So an hour or so ago I said that I would have to wait until tomorrow to process the day's events, but I lied. A solid hour of tossing and turning while visions of mediocre relief pitchers parading as closers danced in my head lead me back to my laptop. Mediocre relief pitchers parading as closers, that's kind of what we got today. Not so much in Lindstrom, but definitely in Lyon. Now I can't help but think Dave Cameron is being a little hyperbolic in his assessment of Brandon Lyon, but everything he says is correct. Lyon isn't good. Period.
He's average in every respect. Compare him to anyone else already in the Astros bullpen and you'd lose him in the haze of mediocre total-skill sets. Alberto Arias and Chris Sampson have high ground ball percentages. Jeff Fulchino is just a clydesdale that is dependable. Matt Lindstrom has life his is stuff that portends to better things to come. Sammy Gervacio has an awesome delivery that gives him difficult to distinguish stuff. Brandon Lyon literally is average in every respect. Pick a stat or a trait. Look at it. It'll be average.
Lyon will definitely go down as a not good signing. Will it ever be a signing that's cited more than two years after the contract is completed? No. Carlos Lee was a bad signing, so was Barry Zito. Lyon is just a poor signing—for the Astros. If any other team inked Lyon to this deal, it probably wouldn't resonate as much as it does right now. There's the Ed Wade loves relief pitching too much factor. There's the luck inflated ERA factor (thank God they're upgrading defense a SS, we think). And there's the this team doesn't have the payroll flexibility to afford this factor. Those three factors make this signing laughable to outsiders and repugnant to Astros fans.
But I don't think it's bad because of in 2011 and 2012, just 2010. We never had enough money to start with this winter. Ed Wade had just made a pretty savvy little trade with the Florida Marlins to bring in someone who would add depth to a bullpen that didn't need a closer because the Astros won't be good enough to justify needing a true closer, much less over paying for one (which they didn't even end up doing).
Really, he could have just stopped there. I would have continued to actually be content and happy with the state of this team for at least a few hours. And then the malaise of being an Astros fan could have set back in when I realized I was happy not because my team had gotten better, but because my team didn't do anything to make themselves measurably worse off.
But now it appears as though they have.
Can we afford Miguel Tejada back? Nope. Can we—realistically—afford a worthwhile fill in at 3B? Probably not. At this point, offering LaTroy Hawkins arbitration has never looked so good to me.
Now, I'm left wondering the following questions: Why did we have to move so fast to sign a relief pitcher who could be a closer? There were still options out there; we didn't really even need someone else (i.e. another closer-esque reliever is a luxury, not a necessity). Why move so fast on Lyon and offer him everything he wanted? Why not try to whittle him down in price or years (preferably price, but only scantly)? What will Ed Wade use to justify Lyon versus someone with promise and an ability to add worthwhile value to the team...like say Mike Gonzalez?
(Please don't let it be his 2009 ERA, please, please, please, please don't. I won't be able to take it. Something of mine will break after I hurl it against something if I awake to an Ed Wade quote about Lyon's ERA.)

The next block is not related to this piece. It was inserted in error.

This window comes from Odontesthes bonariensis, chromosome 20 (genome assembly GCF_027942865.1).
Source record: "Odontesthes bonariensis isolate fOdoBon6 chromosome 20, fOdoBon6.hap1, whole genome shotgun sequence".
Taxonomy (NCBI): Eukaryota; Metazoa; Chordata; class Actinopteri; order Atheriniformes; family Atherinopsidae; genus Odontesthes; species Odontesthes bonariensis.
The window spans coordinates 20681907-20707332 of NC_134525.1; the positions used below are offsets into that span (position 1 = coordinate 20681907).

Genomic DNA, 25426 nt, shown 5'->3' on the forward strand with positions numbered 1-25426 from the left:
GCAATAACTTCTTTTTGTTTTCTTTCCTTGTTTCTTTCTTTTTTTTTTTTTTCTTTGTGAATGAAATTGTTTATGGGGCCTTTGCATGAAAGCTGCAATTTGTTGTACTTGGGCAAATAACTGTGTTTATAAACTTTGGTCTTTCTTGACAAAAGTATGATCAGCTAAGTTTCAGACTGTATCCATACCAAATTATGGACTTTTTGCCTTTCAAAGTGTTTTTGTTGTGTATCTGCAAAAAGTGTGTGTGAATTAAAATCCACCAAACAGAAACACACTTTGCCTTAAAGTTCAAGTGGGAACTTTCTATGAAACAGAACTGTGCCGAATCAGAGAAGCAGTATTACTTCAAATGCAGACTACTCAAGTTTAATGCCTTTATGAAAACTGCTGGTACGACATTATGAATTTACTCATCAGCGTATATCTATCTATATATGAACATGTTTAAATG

For a brief moment it felt like the Astros had faced the reality of their situation: they have to stop pretending they are contenders. Lindstrom was a savvy trade to provide a cost-controlled insurance for the backend of the bullpen for the next few years. It allowed us wiggle room to try and fill in other gaps that could actually have placed us in the faint pale of the glow of contenders. After that trade I smiled because I was proud of Ed Wade. He'd made a move that was exactly what this team needed.
But now, with Lyon inked for too much, we're hamstrung. It's like Ed Wade is waiving the white flag on finding help at 3B or SP and figured he'd roll the dice on Lyon and see what happened. It's ilke he's forgotten that things like signing Joel Pinero late in the game can make the a huge difference, if you have the money to do it at the time. Or he's forgotten about all the players who signed late in the ball game at just about every position last year, too.
If you haven't picked up on the meme of this post, it's that I can't figure this deal out. It's really not a terrible deal for any team that has payroll flexibility and a total dearth of options for their bull pen. But for the Astros—especially after the Lindstrom trade—Ed Wade dropped the ball in a big way. Yes, Lyon might bounce back to his 2008 control and have his 2009 strand-rate and BABIP, but why gamble one-half to one-third of your budget on it?
To answer this post's title: The Astros got nothing the needed, just something a few in the front office might have wanted. Now they're left wanting things that can't afford. So, I guess they got screwed hamstrung. There's really nothing about Lyon's signing that can bring cause to justify it. There was a lot in the Lindstrom trade, but that's been buried under the mountain of inanity that is three years and fifteen million dollars for Lyon.
Of course, we also have yet to hear the final word on Lyon's deal. So maybe myself, Dave Cameron, and just about every baseball person I follow on Twitter will be eating crow tomorrow...or so I can hope.